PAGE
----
The Ukrainian military said on Sunday that it was engaged in "fierce battles" with Russian forces near the southern city of Mykolaiv and Chernihiv in the north.
"The main efforts are focused on defending the city of Mariupol," it said in a Facebook post, adding an operation by Ukrainian forces was also under way in the eastern part of the Donetsk region.
In the eastern city of Kharkiv, a television tower has been hit in an air strike, interrupting broadcasts, regional Governor Oleg Synegubov said.
Elsewhere, Russian forces have been inching closer to the capital Kyiv in an assault that has become ever-more indiscriminate and deadly.
At Bilogordoka on the outskirts of Kyiv, Ukrainian troops have planted explosives on what they say is the last intact bridge standing in the way of advancing Russian forces.
"This is the last bridge," said a fighter who gave his name as Casper. "We're defending it and not letting them break through to Kyiv."
The former paratrooper, who joined Ukraine's volunteer territorial defence, said his team would blow up the bridge if the Russians advanced, and "sink as many enemy tanks as we can while we do it".
Dozens of civilians have been killed in the northern city of Chernihiv. Some survivors have been reduced to living in craters or amid mounds of debris.
"There were corpses all over the ground," a man who gave his name only as Sergei told AFP, as air raid sirens wailed.
"They were queueing here for the pharmacy that's just there, and they're all dead."
Moscow has insisted that it is not aiming at civilian areas.
Rejecting its denials, US Secretary of State Antony Blinken told CNN that "we've seen very credible reports of deliberate attacks on civilians, which would constitute a war crime".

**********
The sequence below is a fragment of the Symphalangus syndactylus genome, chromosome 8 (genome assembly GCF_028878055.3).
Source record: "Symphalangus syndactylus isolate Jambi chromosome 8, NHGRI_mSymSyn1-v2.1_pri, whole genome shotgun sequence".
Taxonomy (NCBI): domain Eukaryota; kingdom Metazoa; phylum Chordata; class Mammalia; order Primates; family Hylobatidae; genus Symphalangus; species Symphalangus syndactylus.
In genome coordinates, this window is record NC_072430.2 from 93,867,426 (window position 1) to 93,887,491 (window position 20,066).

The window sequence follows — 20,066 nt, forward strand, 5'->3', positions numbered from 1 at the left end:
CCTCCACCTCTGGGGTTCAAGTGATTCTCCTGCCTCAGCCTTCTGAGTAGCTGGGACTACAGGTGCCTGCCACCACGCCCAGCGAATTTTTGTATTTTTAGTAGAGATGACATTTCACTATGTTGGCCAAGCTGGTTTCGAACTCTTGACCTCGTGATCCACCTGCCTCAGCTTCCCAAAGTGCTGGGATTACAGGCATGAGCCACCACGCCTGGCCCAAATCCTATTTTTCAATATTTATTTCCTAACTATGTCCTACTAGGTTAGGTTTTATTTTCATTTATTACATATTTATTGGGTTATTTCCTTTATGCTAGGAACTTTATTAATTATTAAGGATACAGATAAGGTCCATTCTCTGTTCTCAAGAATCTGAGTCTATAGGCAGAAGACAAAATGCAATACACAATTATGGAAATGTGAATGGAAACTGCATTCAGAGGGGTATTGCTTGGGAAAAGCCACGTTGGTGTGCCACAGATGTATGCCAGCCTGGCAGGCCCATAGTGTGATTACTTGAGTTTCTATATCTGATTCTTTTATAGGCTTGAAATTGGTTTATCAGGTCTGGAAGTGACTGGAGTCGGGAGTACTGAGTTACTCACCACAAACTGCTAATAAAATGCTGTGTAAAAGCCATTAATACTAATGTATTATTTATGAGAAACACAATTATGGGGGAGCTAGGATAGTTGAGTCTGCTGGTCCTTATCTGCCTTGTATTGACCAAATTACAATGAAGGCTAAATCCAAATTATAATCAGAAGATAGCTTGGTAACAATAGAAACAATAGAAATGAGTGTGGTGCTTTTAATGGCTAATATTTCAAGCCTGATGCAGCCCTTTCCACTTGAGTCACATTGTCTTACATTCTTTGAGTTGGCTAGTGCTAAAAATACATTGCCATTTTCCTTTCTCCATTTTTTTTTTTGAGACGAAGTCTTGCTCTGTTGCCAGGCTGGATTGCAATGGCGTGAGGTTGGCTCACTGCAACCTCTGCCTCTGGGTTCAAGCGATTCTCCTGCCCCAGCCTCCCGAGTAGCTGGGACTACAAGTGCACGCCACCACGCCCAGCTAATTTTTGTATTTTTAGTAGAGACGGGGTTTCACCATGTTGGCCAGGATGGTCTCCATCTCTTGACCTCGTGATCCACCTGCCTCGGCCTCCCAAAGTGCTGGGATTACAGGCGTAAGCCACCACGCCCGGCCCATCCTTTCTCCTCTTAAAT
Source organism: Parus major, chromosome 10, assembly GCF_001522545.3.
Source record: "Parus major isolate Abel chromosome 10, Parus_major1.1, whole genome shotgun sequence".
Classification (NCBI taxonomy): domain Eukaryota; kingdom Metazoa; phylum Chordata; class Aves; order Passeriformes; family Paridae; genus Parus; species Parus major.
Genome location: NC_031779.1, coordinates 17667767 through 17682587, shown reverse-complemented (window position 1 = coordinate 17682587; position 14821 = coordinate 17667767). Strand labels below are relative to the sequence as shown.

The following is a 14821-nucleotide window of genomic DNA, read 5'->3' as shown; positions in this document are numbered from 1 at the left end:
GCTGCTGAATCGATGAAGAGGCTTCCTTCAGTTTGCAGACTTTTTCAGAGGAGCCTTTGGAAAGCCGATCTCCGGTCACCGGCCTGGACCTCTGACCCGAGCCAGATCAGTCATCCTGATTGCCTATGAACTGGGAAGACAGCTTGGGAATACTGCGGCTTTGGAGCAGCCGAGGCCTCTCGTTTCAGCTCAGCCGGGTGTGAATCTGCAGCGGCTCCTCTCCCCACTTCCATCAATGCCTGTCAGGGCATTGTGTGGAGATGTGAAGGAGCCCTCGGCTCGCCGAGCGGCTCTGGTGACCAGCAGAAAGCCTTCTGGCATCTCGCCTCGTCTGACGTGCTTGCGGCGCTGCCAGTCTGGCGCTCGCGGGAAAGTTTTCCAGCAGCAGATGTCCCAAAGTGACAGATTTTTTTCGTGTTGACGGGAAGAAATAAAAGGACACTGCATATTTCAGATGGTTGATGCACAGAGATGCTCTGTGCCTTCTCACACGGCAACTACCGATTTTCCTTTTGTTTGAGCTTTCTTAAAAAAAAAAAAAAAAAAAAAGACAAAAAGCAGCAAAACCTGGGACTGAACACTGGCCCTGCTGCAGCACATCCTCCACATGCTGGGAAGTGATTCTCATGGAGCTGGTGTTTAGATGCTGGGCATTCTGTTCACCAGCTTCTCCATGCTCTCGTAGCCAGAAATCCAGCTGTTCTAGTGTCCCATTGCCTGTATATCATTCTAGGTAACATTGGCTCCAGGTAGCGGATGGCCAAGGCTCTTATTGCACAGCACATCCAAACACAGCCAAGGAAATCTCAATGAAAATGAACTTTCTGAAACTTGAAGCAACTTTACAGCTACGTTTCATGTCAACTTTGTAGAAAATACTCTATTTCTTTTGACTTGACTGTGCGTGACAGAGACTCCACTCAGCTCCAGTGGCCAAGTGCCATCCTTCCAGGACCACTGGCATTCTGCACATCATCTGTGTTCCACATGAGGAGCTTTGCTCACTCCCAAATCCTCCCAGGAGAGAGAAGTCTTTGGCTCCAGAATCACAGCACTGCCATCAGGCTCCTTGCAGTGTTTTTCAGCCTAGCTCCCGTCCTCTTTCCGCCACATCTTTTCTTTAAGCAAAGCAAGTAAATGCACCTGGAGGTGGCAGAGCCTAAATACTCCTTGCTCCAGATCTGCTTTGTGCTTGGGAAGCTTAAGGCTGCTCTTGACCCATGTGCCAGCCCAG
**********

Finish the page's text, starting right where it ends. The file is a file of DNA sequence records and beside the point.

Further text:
Ukraine's President, Volodymyr Zelenskyy, warned the Russians were turning their attention to the historic western port city of Odesa, which has so far been largely spared.
Kyiv has urged the West to boost its military assistance, with Mr Zelenskyy pleading for Eastern European neighbours to provide Russian-made planes that his pilots are trained to fly.
A barrage of Russian missiles destroyed an airport in central Ukraine's Vinnytsia, Mr Zelenskyy said.
Mr Blinken said Washington was "working actively" on a deal with Poland to supply it with American jets.
Washington reportedly is working on a deal for Poland to send Soviet-era aircraft to Ukraine in return for US fighter jets.
Weapons, ammunition and funds have poured into Ukraine from western allies as they seek to strengthen Kyiv. Washington last week authorised $350 million of military equipment.
Tens of thousands of people demonstrated over the weekend in cities from London to Barcelona to Washington in support of Ukraine.
Twenty thousand international volunteers have travelled to Ukraine to join in the fight, Foreign Minister Dmytro Kuleba said, although a British official cautioned that doing so would be "unlawful" for Britons.
The invasion has reverberated through the cultural world as well.
The music director and principal conductor at the Bolshoi Theatre in Moscow, Tugan Sokhiev, became the latest high-profile figure to quit his post over his loyalties.
A third round of Russian-Ukrainian talks aimed at finding a way out of the bloody conflict is set for Monday, Ukraine said on Saturday.
Diplomatic talks have continued, with Mr Zelenskyy saying on Sunday he spoke by telephone with US President Joe Biden, Italian Prime Minister Mario Draghi and British Prime Minister Boris Johnson, to discuss further support for his country and sanctions against Russia.
Turkish President Recep Tayyip Erdogan spoke with Mr Putin on Sunday, urging him to agree to "an urgent general ceasefire".